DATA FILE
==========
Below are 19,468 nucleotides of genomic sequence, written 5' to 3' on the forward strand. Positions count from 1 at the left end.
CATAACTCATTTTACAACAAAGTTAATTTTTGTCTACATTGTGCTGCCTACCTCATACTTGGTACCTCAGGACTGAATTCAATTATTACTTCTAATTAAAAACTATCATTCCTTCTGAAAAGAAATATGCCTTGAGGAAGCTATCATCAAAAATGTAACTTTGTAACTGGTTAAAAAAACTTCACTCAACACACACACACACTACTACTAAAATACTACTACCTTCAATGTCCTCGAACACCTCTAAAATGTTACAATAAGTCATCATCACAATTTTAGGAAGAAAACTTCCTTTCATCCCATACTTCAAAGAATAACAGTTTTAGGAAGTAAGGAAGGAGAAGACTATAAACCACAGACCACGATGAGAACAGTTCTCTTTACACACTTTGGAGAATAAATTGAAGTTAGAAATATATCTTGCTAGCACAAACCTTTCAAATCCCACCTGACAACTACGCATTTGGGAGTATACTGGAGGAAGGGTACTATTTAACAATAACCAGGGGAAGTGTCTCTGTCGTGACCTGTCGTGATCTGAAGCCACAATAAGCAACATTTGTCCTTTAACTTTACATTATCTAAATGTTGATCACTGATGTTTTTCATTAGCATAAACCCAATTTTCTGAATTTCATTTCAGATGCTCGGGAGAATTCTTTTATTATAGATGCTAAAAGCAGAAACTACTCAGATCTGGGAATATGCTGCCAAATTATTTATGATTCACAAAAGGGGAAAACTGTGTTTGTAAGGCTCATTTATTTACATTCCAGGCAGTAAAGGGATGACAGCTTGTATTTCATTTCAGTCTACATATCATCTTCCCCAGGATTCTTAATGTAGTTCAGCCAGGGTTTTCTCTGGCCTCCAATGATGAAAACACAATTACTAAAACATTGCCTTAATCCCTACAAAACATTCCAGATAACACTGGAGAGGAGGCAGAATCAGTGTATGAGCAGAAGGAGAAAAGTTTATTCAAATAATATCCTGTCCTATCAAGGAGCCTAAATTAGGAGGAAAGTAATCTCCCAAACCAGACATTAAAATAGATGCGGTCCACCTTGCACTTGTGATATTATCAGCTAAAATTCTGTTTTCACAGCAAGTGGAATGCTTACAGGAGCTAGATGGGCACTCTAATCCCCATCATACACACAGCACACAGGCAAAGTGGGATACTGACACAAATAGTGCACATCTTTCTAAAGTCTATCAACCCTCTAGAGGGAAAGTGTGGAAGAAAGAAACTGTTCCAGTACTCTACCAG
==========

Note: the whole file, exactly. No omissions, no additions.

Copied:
Below are 19,468 nucleotides of genomic sequence, written 5' to 3' on the forward strand. Positions count from 1 at the left end.
CATAACTCATTTTACAACAAAGTTAATTTTTGTCTACATTGTGCTGCCTACCTCATACTTGGTACCTCAGGACTGAATTCAATTATTACTTCTAATTAAAAACTATCATTCCTTCTGAAAAGAAATATGCCTTGAGGAAGCTATCATCAAAAATGTAACTTTGTAACTGGTTAAAAAAACTTCACTCAACACACACACACACTACTACTAAAATACTACTACCTTCAATGTCCTCGAACACCTCTAAAATGTTACAATAAGTCATCATCACAATTTTAGGAAGAAAACTTCCTTTCATCCCATACTTCAAAGAATAACAGTTTTAGGAAGTAAGGAAGGAGAAGACTATAAACCACAGACCACGATGAGAACAGTTCTCTTTACACACTTTGGAGAATAAATTGAAGTTAGAAATATATCTTGCTAGCACAAACCTTTCAAATCCCACCTGACAACTACGCATTTGGGAGTATACTGGAGGAAGGGTACTATTTAACAATAACCAGGGGAAGTGTCTCTGTCGTGACCTGTCGTGATCTGAAGCCACAATAAGCAACATTTGTCCTTTAACTTTACATTATCTAAATGTTGATCACTGATGTTTTTCATTAGCATAAACCCAATTTTCTGAATTTCATTTCAGATGCTCGGGAGAATTCTTTTATTATAGATGCTAAAAGCAGAAACTACTCAGATCTGGGAATATGCTGCCAAATTATTTATGATTCACAAAAGGGGAAAACTGTGTTTGTAAGGCTCATTTATTTACATTCCAGGCAGTAAAGGGATGACAGCTTGTATTTCATTTCAGTCTACATATCATCTTCCCCAGGATTCTTAATGTAGTTCAGCCAGGGTTTTCTCTGGCCTCCAATGATGAAAACACAATTACTAAAACATTGCCTTAATCCCTACAAAACATTCCAGATAACACTGGAGAGGAGGCAGAATCAGTGTATGAGCAGAAGGAGAAAAGTTTATTCAAATAATATCCTGTCCTATCAAGGAGCCTAAATTAGGAGGAAAGTAATCTCCCAAACCAGACATTAAAATAGATGCGGTCCACCTTGCACTTGTGATATTATCAGCTAAAATTCTGTTTTCACAGCAAGTGGAATGCTTACAGGAGCTAGATGGGCACTCTAATCCCCATCATACACACAGCACACAGGCAAAGTGGGATACTGACACAAATAGTGCACATCTTTCTAAAGTCTATCAACCCTCTAGAGGGAAAGTGTGGAAGAAAGAAACTGTTCCAGTACTCTACCAG